Postby Qimmik » Sat Apr 26, 2014 2:48 pm

Tantùm annos habes amatoris tui natu minini.

This would have to be something like tot annos habes quot amator tuus natu minimus. Also, to capture "only," which is the point of the expression, you might want to phrase this "non plures annos habes quam . . . ", and I would write amatorum tuorum qui natu minimus to make it clearer that one among a group of lovers is meant.
Last edited by Qimmik on Sat Apr 26, 2014 3:00 pm, edited 1 time in total.
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Re: on love and youth

Postby adrianus » Sat Apr 26, 2014 2:54 pm

Qimmik wrote:assuming that x annos habere is a Latin idiom, which I don't know I've ever seen

"quot annos habet?"
http://books.google.co.uk/books?id=baxAAAAAMAAJ&pg=PA242&lpg=PA242&dq=%22quot+annos+habet%3F%22&source=bl&ots=Y_1HtjoYfo&sig=LeLGoPIdDxf1F9HCbgXWr5PDmis&hl=en&sa=X&ei=6cdbU6OBBYLcOeqngfAO&redir_esc=y#v=onepage&q=%22quot%20annos%20habet%3F%22&f=false

"Marcus octo annos habet. Quintus est puer septem annorum. Iulia quinque annos habet. Quintus non tantus est quantus Marcus nec tam parvus quam Iulia." (LLPSI)
I'm writing in Latin hoping for correction, and not because I'm confident in how I express myself. Latinè scribo ut ab omnibus corrigar, non quod confidenter me exprimam.
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Re: on love and youth

Postby Qimmik » Sat Apr 26, 2014 3:03 pm

I found an instance of tot annos habet in Cicero.
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Re: on love and youth

Postby adrianus » Sat Apr 26, 2014 3:12 pm

Qimmik wrote:I found an instance of tot annos habet in Cicero.

Oh, good.
Bonum est.
I'm writing in Latin hoping for correction, and not because I'm confident in how I express myself. Latinè scribo ut ab omnibus corrigar, non quod confidenter me exprimam.
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Re: on love and youth

Postby Qimmik » Sat Apr 26, 2014 3:18 pm

I see now. You're using tantum as an adverb to mean "only". "You only have the years of your youngest lover." But this is somewhat obscure. I think it would be better to make it clear that you're talking about quantity -- tot quot.
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Re: on love and youth

Postby adrianus » Sat Apr 26, 2014 3:57 pm

Qimmik wrote:"You only have the years of your youngest lover." But this is somewhat obscure.

That's because the Latin phrase "X annos habet" for "He is X years of age" sounds obscure to you in English as "He has X years". It sounds fine to me in English because my ears can also using Irish tuning there. Instead, read "You have only the age of your youngest lover".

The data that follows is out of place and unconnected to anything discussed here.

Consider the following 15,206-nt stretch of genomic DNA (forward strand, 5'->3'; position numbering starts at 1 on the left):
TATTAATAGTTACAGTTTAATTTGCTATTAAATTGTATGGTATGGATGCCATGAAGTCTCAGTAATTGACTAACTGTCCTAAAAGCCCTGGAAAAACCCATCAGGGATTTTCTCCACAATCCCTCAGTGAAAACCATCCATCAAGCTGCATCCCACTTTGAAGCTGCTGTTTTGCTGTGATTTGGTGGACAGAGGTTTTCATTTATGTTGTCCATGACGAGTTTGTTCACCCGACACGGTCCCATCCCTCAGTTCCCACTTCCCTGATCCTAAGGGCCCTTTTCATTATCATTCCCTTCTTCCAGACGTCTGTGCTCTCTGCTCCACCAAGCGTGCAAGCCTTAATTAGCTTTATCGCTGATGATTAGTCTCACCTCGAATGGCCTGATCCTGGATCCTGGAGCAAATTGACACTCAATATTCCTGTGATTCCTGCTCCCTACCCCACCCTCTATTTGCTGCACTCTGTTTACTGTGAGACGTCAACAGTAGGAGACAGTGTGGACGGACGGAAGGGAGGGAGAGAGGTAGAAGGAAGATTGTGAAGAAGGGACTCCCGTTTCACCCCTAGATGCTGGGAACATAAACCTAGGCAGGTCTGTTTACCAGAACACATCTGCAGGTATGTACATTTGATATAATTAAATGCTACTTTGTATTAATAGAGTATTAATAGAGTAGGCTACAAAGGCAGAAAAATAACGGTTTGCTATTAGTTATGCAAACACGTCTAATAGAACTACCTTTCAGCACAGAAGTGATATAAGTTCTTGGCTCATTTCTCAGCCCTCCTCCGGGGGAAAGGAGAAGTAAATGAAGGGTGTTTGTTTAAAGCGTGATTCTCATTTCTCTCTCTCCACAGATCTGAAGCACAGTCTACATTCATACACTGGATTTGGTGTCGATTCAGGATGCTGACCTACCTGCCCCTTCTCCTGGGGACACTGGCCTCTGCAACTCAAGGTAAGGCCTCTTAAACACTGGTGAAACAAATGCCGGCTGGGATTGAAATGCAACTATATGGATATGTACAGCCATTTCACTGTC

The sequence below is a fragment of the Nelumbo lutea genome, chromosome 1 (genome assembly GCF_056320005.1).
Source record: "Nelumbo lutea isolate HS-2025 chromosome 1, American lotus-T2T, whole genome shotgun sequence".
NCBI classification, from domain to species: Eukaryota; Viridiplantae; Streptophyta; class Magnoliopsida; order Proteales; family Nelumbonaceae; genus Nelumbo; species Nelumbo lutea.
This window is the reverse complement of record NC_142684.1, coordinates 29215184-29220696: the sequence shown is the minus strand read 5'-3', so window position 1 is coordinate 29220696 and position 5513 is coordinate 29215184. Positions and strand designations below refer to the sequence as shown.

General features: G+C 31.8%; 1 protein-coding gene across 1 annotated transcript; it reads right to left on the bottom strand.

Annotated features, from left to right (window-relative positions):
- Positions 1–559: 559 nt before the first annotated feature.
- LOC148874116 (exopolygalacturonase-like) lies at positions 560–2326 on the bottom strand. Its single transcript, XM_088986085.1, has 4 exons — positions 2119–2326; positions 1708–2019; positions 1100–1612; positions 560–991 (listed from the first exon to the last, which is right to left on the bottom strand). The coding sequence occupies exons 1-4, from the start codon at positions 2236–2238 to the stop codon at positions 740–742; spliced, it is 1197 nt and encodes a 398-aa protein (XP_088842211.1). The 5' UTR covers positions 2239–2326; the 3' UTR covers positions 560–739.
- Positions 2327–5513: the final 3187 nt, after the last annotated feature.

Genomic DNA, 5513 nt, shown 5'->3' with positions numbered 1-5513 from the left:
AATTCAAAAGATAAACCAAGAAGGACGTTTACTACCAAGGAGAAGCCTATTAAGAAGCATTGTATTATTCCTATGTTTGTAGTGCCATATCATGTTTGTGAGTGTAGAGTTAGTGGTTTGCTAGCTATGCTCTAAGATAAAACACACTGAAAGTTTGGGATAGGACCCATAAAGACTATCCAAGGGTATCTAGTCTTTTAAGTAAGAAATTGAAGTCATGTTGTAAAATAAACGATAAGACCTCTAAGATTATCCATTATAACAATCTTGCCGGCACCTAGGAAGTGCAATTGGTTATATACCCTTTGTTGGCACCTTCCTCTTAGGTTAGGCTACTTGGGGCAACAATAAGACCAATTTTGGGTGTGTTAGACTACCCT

Sic credis, imaginor, quod abditum tibi illud dictum (scilicet "X annos habet") anglicé. Non mihi autem, cuius aures temperaturam hibernicam in linguâ anglicâ habeant. Aliter modò in sermones anglicos vertas (exempli gratiâ, "You have only the age of your youngest lover").

You're using tantum as an adverb to mean "only".

Ita, sic ("adverbium" enim) illud signum (grave accentum denotans) in "tantùm" vocabulo significat.
Yes, the sign ` (the grave accent) in "tantùm" means it's an adverb.
I'm writing in Latin hoping for correction, and not because I'm confident in how I express myself. Latinè scribo ut ab omnibus corrigar, non quod confidenter me exprimam.
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Re: on love and youth

Postby Qimmik » Sat Apr 26, 2014 4:34 pm

It's not tantum annos habes that sounds obscure--it's the genitive amatoris that makes it obscure. You need something that makes it clear you're comparing quantities of years.
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Re: on love and youth

Postby adrianus » Sat Apr 26, 2014 5:06 pm

Qimmik wrote:It's not tantum annos habes that sounds obscure--it's the genitive amatoris that makes it obscure. You need something that makes it clear you're comparing quantities of years.

Fair enough, Qimmik. If you think it's obscure, it must be. My brain must be wishfully filling in the blind spot.
Licet, Qimmik. Obscurum est, si obscurum id putas. Fortassè, sensum spatium quo sensum careat implere subconscientia mea facit.
I'm writing in Latin hoping for correction, and not because I'm confident in how I express myself. Latinè scribo ut ab omnibus corrigar, non quod confidenter me exprimam.
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Re: on love and youth

Postby franciscus » Sat Apr 26, 2014 6:23 pm

Thanks all gents (Gratia vobis omnes viri boni).